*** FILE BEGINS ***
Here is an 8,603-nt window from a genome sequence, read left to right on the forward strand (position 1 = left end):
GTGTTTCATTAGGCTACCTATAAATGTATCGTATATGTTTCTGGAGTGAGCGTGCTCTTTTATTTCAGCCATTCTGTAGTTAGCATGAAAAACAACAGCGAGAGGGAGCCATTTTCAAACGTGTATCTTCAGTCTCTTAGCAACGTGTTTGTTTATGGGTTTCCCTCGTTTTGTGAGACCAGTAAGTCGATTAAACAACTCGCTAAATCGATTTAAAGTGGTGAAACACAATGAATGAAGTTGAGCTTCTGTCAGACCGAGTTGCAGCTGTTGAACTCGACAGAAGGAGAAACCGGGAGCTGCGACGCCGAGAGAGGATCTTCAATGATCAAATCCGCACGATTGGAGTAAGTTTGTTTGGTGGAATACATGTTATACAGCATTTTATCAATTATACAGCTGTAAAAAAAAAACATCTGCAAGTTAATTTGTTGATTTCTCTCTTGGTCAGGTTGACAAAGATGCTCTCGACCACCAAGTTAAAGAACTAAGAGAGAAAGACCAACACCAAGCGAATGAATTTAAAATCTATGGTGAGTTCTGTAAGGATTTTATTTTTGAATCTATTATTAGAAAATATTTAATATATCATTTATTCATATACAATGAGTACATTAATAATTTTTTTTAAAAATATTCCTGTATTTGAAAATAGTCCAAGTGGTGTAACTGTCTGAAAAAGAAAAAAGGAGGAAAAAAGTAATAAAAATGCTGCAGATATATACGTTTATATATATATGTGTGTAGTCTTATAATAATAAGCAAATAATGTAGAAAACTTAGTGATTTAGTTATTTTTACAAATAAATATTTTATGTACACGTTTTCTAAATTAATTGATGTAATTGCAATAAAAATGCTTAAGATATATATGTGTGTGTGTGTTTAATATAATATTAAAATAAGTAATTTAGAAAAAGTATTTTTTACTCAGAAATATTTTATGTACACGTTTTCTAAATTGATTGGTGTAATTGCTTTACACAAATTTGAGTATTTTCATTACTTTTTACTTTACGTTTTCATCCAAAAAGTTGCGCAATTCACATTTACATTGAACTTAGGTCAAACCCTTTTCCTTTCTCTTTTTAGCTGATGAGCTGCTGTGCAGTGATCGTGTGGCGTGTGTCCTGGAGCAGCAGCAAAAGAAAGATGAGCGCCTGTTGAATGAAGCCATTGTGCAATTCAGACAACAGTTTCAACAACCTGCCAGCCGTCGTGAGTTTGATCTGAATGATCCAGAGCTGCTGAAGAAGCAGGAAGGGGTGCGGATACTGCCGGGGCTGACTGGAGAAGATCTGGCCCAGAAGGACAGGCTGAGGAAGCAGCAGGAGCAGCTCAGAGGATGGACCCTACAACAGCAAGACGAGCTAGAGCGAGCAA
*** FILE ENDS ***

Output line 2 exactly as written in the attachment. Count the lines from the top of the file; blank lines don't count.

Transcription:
GTGTTTCATTAGGCTACCTATAAATGTATCGTATATGTTTCTGGAGTGAGCGTGCTCTTTTATTTCAGCCATTCTGTAGTTAGCATGAAAAACAACAGCGAGAGGGAGCCATTTTCAAACGTGTATCTTCAGTCTCTTAGCAACGTGTTTGTTTATGGGTTTCCCTCGTTTTGTGAGACCAGTAAGTCGATTAAACAACTCGCTAAATCGATTTAAAGTGGTGAAACACAATGAATGAAGTTGAGCTTCTGTCAGACCGAGTTGCAGCTGTTGAACTCGACAGAAGGAGAAACCGGGAGCTGCGACGCCGAGAGAGGATCTTCAATGATCAAATCCGCACGATTGGAGTAAGTTTGTTTGGTGGAATACATGTTATACAGCATTTTATCAATTATACAGCTGTAAAAAAAAAACATCTGCAAGTTAATTTGTTGATTTCTCTCTTGGTCAGGTTGACAAAGATGCTCTCGACCACCAAGTTAAAGAACTAAGAGAGAAAGACCAACACCAAGCGAATGAATTTAAAATCTATGGTGAGTTCTGTAAGGATTTTATTTTTGAATCTATTATTAGAAAATATTTAATATATCATTTATTCATATACAATGAGTACATTAATAATTTTTTTTAAAAATATTCCTGTATTTGAAAATAGTCCAAGTGGTGTAACTGTCTGAAAAAGAAAAAAGGAGGAAAAAAGTAATAAAAATGCTGCAGATATATACGTTTATATATATATGTGTGTAGTCTTATAATAATAAGCAAATAATGTAGAAAACTTAGTGATTTAGTTATTTTTACAAATAAATATTTTATGTACACGTTTTCTAAATTAATTGATGTAATTGCAATAAAAATGCTTAAGATATATATGTGTGTGTGTGTTTAATATAATATTAAAATAAGTAATTTAGAAAAAGTATTTTTTACTCAGAAATATTTTATGTACACGTTTTCTAAATTGATTGGTGTAATTGCTTTACACAAATTTGAGTATTTTCATTACTTTTTACTTTACGTTTTCATCCAAAAAGTTGCGCAATTCACATTTACATTGAACTTAGGTCAAACCCTTTTCCTTTCTCTTTTTAGCTGATGAGCTGCTGTGCAGTGATCGTGTGGCGTGTGTCCTGGAGCAGCAGCAAAAGAAAGATGAGCGCCTGTTGAATGAAGCCATTGTGCAATTCAGACAACAGTTTCAACAACCTGCCAGCCGTCGTGAGTTTGATCTGAATGATCCAGAGCTGCTGAAGAAGCAGGAAGGGGTGCGGATACTGCCGGGGCTGACTGGAGAAGATCTGGCCCAGAAGGACAGGCTGAGGAAGCAGCAGGAGCAGCTCAGAGGATGGACCCTACAACAGCAAGACGAGCTAGAGCGAGCAA